Companies and organisations can be found guilty of corporate manslaughter as a result of serious management failures resulting in a gross breach of a duty of care under the Corporate Manslaughter and Corporate Homicide Act 2007. The Crown Prosecution Service has produced this guidance which sets out the general principles which apply in respect of this legislation.
3.1.5 Coroner's Services and Investigations
Coroner’s Services and Investigations (Ministry of Justice, 2014)
This guide provides a summary of the role of the coroner and offers guidance to anyone who may be involved in a coroner’s investigation or attends a coroner’s inquest.
3.1.6 Criminal Justice and Courts Act 2015
Criminal Justice and Courts Act 2015
Under the Criminal Justice and Courts Act 2015 it is an offence for an individual or a care provider who has the care of another individual to ill-treat or wilfully to neglect that individual.
The offence focuses on the conduct of the individual, not the outcome. It is to do with what the worker actually did (or failed to do) to the individual, rather than any harm that resulted.
For organisations the offence focuses on the way their activities are managed and organised, and whether an incident amounts to a gross breach of a relevant duty of care owed to the patient.
3.1.7 Disclosure and Barring Service (DBS)
Disclosure and Barring Service (Home Office, 2018)
The Disclosure and Barring Service (DBS) helps employers make safer recruitment decisions and prevent unsuitable people from working with vulnerable groups, including children. It replaces the Criminal Records Bureau (CRB) and Independent Safeguarding Authority (ISA).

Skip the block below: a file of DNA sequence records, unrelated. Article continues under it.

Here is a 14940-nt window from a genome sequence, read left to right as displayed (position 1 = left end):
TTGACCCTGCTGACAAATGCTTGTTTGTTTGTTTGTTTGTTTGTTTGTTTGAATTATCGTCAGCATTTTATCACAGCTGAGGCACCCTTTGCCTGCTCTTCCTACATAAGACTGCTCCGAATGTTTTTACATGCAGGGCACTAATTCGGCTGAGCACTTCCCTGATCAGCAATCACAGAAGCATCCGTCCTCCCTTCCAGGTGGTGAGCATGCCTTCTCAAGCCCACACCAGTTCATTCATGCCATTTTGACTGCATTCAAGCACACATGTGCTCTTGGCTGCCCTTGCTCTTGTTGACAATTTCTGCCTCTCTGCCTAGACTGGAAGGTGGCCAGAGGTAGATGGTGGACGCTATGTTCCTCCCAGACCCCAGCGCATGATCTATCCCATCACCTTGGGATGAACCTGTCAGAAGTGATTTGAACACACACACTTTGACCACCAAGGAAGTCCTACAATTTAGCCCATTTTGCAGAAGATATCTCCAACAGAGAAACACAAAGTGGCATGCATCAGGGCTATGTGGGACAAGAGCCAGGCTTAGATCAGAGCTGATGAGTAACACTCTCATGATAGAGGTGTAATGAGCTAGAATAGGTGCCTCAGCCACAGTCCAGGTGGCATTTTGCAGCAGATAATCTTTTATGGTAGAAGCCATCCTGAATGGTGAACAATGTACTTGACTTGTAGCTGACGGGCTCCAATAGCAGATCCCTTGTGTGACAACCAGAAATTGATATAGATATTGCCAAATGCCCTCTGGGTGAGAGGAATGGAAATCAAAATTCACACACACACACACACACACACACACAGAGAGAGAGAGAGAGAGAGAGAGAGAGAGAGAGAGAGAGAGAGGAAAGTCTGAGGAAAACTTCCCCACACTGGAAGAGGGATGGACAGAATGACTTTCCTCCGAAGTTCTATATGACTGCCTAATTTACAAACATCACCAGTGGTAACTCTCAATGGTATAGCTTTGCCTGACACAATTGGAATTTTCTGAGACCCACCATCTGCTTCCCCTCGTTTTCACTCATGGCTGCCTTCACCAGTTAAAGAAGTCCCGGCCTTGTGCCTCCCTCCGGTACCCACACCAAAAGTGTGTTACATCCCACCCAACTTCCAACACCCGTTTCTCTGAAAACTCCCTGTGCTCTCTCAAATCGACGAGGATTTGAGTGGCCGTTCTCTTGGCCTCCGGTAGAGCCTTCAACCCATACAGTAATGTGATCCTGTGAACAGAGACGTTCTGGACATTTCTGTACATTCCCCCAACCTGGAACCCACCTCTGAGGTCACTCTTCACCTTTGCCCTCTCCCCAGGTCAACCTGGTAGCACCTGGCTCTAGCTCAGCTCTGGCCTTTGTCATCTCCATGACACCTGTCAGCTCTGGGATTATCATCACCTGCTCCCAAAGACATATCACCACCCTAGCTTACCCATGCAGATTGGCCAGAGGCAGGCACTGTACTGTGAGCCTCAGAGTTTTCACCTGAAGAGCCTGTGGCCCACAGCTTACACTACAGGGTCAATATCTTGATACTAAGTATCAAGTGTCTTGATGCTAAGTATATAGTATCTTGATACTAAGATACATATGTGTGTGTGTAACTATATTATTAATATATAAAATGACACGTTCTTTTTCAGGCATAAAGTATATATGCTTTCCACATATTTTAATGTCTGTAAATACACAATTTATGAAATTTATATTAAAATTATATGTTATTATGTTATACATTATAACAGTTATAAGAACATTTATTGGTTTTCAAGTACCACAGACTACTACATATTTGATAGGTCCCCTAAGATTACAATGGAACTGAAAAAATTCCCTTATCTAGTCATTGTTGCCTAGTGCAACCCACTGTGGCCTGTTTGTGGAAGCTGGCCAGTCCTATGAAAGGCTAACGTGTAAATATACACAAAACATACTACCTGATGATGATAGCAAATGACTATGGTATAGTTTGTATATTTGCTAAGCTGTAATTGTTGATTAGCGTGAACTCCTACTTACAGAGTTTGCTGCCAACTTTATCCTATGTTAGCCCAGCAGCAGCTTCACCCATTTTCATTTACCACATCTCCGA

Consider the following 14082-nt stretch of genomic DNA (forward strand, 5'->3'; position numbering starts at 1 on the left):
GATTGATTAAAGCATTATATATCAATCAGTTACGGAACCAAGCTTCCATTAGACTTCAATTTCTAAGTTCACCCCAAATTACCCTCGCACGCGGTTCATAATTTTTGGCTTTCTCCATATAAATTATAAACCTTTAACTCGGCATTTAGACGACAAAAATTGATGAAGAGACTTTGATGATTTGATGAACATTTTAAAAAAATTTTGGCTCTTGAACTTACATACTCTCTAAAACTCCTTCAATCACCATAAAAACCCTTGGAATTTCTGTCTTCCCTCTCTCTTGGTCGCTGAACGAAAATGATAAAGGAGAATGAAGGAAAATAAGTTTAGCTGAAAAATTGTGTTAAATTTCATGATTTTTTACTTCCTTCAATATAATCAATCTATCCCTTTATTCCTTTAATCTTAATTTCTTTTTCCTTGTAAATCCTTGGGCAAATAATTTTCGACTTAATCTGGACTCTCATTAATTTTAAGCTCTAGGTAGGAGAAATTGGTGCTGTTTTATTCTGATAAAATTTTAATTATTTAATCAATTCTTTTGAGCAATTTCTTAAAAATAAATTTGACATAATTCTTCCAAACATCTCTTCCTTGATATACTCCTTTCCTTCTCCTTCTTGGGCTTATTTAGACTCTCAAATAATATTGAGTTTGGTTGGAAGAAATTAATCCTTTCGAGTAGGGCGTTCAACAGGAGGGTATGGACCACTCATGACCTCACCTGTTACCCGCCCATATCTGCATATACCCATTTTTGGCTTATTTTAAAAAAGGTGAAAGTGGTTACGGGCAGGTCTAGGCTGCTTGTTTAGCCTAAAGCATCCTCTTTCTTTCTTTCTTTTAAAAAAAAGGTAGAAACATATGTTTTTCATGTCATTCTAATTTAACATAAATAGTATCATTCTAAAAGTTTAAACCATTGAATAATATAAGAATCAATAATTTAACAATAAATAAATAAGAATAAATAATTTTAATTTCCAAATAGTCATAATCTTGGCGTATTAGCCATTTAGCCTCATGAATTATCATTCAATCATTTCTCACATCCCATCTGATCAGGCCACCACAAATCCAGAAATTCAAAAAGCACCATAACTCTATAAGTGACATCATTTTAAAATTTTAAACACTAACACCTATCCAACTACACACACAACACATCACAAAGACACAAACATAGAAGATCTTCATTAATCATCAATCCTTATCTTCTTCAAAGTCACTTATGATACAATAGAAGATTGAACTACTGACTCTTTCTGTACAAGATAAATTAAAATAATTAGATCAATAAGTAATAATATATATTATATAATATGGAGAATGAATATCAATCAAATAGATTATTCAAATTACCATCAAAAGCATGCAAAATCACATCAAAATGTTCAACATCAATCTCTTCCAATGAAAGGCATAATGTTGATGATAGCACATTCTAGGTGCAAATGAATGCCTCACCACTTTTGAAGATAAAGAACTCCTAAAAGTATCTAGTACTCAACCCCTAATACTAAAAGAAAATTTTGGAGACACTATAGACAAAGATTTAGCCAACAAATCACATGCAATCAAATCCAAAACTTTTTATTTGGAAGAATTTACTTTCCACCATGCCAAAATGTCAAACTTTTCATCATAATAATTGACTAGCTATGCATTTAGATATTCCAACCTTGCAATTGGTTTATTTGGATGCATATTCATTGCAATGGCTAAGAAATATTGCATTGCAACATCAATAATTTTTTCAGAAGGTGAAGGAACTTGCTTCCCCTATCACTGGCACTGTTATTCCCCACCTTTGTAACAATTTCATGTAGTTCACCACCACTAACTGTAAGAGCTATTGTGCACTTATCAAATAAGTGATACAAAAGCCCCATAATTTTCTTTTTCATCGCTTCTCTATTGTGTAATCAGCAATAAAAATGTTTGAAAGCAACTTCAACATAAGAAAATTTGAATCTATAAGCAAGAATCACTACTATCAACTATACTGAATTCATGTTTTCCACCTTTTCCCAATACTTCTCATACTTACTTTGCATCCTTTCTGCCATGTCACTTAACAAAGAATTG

The DBS has issued Guidance for Local Authorities and regulatory bodies about the duty and power to refer a person to DBS and this guidance is available here.
3.1.8 Domestic Violence and Abuse
Adult Safeguarding and Domestic Abuse: A Guide to Support Practitioners and Managers (Local Government Association and ADASS, 2015)
The ADASS Adult Safeguarding and Domestic Abuse Guide sets out the overlap between safeguarding and domestic abuse and the approaches and legal frameworks for domestic abuse that can be used in the safeguarding context.
Coercive Control (Research in Practice for Adults)
The Coercive Control website is for social workers and other health and social care practitioners to develop their knowledge and skills in working in situations of coercive control.
SafeLives is a National Charity dedicated to ending domestic abuse, and contains information about the UK’s response to domestic abuse. The site includes information for professionals on resources including MARAC and the IDVA service.
3.1.9 Female Genital Mutilation